After successfully extracting the system data, the information stealer proceeds to target cookies from a range of web browsers, including Google Chrome, Firefox, Opera, and Edge. Furthermore, the stealer specifically targets acquiring cookies containing information related to well-known social media websites. The figure below shows the routine to target various browsers.

Stealer, Browser, Cookies
Figure 7 – Information Stealer targeting various browsers


To extract cookies from Google Chrome, the stealer initiates by listing the user profiles found in the Chrome path “C:\Users<user>\AppData\Local\Google\Chrome\User Data”. This is because the cookies and other relevant data are stored within the browser user profile directory.

The figure below illustrates the stealer in the process of listing Chrome profiles.

User profiles, list
Figure 8 – Stealer Creating List of User Profiles


Once the stealer obtains a Chrome user profile from a targeted system, the stealer initiates the process of stealing cookies. These extracted cookies are then stored in a text file named “Chrome_<profile>_cookies.txt.” Furthermore, the stealer generates separate text files specifically for social media website cookies. All these files are subsequently placed in the temporary folder created by the stealer, as shown in the figure below.

Stealer, Cookie
Figure 9 – Stealer stealing Cookie Data


After targeting Google Chrome, the stealer proceeds to target Mozilla Firefox. Firefox stores its cookie data in an SQLite database, which is located in the path “C:\Users\<user>\AppData\Roaming\Mozilla\Firefox\Profiles”. Like in the case of Chrome, the stealer then saves the extracted cookies from Firefox in the form of text files within the Temp folder.

The figure below shows the code to steal cookies from Firefox.

Firefox, data
Figure 10 – Stealer Code to Steal Firefox Data


The stealer now advances to the exfiltration stage by compressing the entire folder containing stolen text files into a zip file.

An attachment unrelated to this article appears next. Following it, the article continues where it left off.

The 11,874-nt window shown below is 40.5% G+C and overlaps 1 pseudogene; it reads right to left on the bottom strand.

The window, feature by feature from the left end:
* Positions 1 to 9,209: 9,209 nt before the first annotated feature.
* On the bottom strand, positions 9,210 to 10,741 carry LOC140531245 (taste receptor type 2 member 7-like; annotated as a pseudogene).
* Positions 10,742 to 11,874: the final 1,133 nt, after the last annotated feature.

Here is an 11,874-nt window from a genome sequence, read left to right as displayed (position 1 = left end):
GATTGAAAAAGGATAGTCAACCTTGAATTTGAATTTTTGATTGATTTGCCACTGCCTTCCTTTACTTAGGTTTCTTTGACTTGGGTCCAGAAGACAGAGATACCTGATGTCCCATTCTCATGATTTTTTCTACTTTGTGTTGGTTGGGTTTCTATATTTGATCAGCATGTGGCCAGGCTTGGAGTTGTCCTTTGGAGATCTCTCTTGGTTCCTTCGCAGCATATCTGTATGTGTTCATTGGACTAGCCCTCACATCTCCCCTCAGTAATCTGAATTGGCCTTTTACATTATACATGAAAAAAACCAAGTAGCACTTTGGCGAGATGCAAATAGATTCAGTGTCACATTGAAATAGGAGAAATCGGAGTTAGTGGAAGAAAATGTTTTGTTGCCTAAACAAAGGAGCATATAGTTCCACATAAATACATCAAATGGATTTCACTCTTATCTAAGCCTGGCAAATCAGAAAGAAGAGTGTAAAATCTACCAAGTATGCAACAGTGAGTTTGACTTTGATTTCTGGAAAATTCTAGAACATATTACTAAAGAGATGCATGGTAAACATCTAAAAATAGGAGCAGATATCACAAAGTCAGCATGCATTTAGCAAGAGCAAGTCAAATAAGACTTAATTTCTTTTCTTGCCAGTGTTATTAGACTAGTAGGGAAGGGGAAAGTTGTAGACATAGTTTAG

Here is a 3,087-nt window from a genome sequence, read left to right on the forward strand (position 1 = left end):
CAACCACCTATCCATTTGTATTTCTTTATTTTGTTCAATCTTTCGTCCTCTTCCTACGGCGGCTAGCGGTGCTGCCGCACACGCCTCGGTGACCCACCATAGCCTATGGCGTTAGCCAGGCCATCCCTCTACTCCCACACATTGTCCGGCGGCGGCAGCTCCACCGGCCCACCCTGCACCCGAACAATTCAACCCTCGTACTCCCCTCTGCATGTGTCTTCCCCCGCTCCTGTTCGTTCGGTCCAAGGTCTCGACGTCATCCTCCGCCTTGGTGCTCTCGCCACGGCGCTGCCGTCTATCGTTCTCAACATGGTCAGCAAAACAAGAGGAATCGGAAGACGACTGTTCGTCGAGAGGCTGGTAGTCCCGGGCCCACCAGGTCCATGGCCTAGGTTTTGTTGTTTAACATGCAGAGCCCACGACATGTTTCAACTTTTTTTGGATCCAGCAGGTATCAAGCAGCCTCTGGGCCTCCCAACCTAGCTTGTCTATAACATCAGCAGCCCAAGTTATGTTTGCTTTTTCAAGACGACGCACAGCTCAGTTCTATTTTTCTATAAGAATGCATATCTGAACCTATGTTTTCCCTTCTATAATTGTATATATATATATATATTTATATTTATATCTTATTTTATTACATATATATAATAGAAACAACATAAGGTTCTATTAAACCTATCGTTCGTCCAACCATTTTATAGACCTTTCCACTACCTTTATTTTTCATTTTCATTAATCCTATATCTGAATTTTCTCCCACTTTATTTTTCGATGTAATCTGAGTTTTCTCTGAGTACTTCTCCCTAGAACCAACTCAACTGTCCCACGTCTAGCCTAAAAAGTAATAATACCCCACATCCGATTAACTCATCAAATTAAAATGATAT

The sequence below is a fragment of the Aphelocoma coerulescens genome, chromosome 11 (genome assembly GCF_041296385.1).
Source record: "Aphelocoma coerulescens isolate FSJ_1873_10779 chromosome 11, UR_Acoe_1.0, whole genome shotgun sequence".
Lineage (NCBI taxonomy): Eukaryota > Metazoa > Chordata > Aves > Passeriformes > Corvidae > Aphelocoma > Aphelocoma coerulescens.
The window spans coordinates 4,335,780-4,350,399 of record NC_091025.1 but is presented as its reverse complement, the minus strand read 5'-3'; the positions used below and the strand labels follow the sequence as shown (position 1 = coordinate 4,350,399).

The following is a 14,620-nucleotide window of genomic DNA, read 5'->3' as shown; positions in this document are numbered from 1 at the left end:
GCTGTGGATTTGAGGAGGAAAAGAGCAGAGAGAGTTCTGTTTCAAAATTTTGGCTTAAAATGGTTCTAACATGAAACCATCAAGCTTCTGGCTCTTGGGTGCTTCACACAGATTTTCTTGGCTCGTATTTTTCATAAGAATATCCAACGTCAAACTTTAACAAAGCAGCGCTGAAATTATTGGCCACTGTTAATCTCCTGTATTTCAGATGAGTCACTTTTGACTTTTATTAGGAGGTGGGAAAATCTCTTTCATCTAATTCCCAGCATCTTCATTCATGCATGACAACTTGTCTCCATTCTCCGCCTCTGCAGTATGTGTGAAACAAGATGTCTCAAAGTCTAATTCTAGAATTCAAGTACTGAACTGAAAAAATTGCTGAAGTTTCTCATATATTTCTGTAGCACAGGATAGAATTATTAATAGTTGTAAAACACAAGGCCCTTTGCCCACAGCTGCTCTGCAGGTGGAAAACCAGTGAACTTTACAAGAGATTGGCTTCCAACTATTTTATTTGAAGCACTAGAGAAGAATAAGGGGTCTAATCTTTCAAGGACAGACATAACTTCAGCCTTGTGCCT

The figure below shows the code to compress the data into a zip file.

 Zip file, code
Figure 11 – Stealer Code to Create Zip File


For exfiltration, the information stealer utilizes Telegram to transmit the zip file to a designated Telegram bot.

The code below shows the Telegram API to send the zip file to the TA.

Telegram, API, Zip
Figure 12 – Telegram API to send the ZIP File


After successful exfiltration, the stealer proceeds to execute the legitimate Visual Studio application “vs-professional.exe”, deletes the temporary folder containing stolen data, and abruptly terminates the stealer to hide its tracks.

The figure below shows the code starting the actual application and deleting the stolen data.

Operation, Stealer
Figure 13 – Final operation performed by the Stealer




The widespread popularity of certain software renders them attractive targets for cybercriminals. When these criminals steal cookies and other data from a system, they gain access to sensitive information that can be used for malicious purposes.

By acquiring such cookies, TAs can gain unauthorized entry into a user’s social media accounts, enabling them to potentially extract personal information, send harmful messages, or engage in other malicious activities.

Our Recommendations


  • Avoid downloading files from untrusted sources.
  • Clear browsing history and reset passwords at regular intervals.
  • Turn on the automatic software update feature on your computer, mobile, and other connected devices.
  • Use a reputed anti-virus and internet security software package on your connected devices, including PC, laptop, and mobile.
  • Refrain from opening untrusted links and email attachments without first verifying their authenticity.
  • Educate employees on protecting themselves from threats like phishing/untrusted URLs.
  • Block URLs that could be used to spread the malware, e.g., Torrent/Warez.
  • Monitor the beacon on the network level to block data exfiltration by malware or TAs.
  • Enable Data Loss Prevention (DLP) Solutions on the employees’ systems.

MITRE ATT&CK® Techniques


Tactic  Technique ID  Technique Name 
Execution T1204.002 User Execution: Malicious File
Defense Evasion T1564.001 Hide Artifacts: Hidden Files and Directories
Discovery T1217 Browser Information Discovery
Exfiltration T1567 Exfiltration Over Web Service

Indicators Of Compromise


Indicators Indicator Type Description

Scroll to Top